- AML//CFT: We reaffirm our full support for the FATF and recognise that effective implementation of AntiMoney Laundering/Countering the Financing of Terrorism and Proliferation (AML/CFT/CPF) measures is essential for building confidence in financial markets, ensuring a sustainable recovery and protecting the integrity of the international financial system. We stress the relevance of risk-based approach in the FATF recommendations with the aim to ensure legitimate cross-border payments and to promote financial inclusion. We confirm our support for strengthening of the FATF recommendations to improve beneficial ownership transparency and call on countries to fight money laundering from environmental crime, particularly by acting on findings of the FATF report.
The complete Communique from the G20 Finance Track can be viewed here.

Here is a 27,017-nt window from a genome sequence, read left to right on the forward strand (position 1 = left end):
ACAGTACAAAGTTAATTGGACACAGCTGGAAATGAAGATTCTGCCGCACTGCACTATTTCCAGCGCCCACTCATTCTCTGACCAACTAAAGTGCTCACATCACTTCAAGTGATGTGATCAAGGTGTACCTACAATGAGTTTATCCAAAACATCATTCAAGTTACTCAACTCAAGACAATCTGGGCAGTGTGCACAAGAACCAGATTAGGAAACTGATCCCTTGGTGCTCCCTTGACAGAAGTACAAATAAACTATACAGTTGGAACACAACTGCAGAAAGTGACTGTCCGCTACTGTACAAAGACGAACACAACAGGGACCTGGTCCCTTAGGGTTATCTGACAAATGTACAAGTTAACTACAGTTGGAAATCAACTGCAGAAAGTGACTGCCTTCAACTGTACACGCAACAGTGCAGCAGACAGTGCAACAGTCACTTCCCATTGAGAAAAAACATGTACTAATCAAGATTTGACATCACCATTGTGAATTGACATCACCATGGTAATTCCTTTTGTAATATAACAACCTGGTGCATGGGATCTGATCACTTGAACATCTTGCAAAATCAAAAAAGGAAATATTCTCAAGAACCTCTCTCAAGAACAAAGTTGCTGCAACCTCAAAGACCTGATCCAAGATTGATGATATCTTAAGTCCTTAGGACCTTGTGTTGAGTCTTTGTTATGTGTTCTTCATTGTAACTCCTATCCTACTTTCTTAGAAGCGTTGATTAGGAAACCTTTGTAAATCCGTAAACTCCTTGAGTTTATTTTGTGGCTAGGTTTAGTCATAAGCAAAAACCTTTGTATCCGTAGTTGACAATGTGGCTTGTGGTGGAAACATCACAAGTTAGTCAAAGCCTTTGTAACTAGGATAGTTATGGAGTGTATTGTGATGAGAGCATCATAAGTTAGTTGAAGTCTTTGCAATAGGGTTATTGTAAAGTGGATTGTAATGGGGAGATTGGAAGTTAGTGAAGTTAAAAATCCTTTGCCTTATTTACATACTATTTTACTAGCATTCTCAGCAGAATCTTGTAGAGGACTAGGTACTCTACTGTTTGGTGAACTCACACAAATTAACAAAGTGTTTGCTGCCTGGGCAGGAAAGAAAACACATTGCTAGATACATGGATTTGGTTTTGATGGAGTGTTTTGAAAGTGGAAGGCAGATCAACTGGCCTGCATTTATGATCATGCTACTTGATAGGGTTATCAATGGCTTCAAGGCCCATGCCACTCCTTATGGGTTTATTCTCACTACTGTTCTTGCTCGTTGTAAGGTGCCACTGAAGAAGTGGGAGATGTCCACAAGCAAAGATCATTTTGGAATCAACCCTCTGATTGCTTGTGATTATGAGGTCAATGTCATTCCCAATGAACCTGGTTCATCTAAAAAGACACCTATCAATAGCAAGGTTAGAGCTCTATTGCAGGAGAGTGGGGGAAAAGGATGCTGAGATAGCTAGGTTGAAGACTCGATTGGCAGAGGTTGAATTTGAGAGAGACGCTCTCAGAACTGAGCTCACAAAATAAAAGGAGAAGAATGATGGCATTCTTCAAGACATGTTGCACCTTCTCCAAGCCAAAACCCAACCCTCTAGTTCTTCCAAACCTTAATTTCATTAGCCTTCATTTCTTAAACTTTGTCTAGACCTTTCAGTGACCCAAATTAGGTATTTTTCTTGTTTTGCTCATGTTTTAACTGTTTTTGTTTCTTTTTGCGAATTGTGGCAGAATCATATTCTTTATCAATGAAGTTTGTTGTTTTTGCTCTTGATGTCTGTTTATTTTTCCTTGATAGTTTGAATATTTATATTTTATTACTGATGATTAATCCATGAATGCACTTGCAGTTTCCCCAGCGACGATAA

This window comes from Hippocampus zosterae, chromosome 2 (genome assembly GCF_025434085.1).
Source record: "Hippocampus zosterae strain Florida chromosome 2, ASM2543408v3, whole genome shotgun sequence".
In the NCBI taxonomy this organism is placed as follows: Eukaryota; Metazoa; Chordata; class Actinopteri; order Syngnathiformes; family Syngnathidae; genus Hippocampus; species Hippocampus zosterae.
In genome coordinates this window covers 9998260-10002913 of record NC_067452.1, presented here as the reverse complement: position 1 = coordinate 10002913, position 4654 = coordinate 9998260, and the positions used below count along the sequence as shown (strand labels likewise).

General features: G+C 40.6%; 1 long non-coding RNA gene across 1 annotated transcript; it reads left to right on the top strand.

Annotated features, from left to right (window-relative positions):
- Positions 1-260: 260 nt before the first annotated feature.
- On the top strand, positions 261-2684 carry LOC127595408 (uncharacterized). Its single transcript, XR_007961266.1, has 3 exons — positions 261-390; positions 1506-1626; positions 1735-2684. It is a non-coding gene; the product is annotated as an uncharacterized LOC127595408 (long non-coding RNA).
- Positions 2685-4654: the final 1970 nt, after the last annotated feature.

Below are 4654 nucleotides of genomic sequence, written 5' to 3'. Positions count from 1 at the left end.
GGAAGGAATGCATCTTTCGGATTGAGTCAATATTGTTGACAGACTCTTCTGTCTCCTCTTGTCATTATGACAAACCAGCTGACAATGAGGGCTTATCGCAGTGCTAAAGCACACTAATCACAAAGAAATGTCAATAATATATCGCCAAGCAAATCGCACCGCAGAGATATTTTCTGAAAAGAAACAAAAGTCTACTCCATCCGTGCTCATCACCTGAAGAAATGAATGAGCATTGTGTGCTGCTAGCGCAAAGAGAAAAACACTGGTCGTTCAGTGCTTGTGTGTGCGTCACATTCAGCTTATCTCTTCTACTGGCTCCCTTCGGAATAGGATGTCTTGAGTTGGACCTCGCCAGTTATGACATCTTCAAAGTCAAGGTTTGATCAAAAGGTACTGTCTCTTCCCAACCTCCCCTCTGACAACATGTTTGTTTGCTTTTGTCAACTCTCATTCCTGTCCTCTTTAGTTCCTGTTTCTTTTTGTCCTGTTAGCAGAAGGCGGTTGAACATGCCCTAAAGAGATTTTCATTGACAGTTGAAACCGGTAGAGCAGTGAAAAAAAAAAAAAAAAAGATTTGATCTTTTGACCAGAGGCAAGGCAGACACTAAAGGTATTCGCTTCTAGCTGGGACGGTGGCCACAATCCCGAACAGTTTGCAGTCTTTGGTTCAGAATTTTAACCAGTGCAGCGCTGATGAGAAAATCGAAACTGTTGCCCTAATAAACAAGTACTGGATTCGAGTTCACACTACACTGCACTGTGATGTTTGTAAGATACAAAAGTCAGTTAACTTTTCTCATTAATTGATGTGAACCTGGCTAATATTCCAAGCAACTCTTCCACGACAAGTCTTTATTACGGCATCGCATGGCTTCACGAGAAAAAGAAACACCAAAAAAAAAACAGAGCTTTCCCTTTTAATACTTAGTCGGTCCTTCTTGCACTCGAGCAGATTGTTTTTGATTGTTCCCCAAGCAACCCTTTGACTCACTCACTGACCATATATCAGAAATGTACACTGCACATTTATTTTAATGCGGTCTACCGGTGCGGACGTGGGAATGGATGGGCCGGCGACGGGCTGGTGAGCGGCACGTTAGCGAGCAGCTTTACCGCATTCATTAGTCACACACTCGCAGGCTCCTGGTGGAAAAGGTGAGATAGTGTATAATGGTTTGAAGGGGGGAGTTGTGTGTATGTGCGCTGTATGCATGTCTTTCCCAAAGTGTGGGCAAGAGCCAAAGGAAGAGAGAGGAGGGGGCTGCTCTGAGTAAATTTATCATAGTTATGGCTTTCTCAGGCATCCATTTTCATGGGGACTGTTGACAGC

Why this matters to your credit union: The G20 focus will direct the regulatory agenda for the international standard setting bodies for the upcoming years. The agencies will develop international standards that will influence national level regulations that ultimately will affect credit unions.
FSI Addresses Role of Climate Related Prudential Policy
A recent speech by Fernando Restoy, Chairman, Financial Stability Institute, Bank for International Settlements, addressed the role of prudential policy as it relates to climate change.
Restoy noted that banks are exposed to climate change through two different sets of climate risk drivers: 1. Physical risks resulting from the increasing frequency of extreme weather events; and 2. Transactional risk resulting from disruption from the cumulative effects of changes in government policies,technology, and consumer and investor behavior, which in turn can erode the value of banks’ credit exposures on the corresponding collateral.
He notes that the physical and transition risks manifest themselves in the form of credit, market and liquidity risks. In addition, climate-related developments can increase operational risk by affecting business continuity and by giving rise to litigation and reputational losses.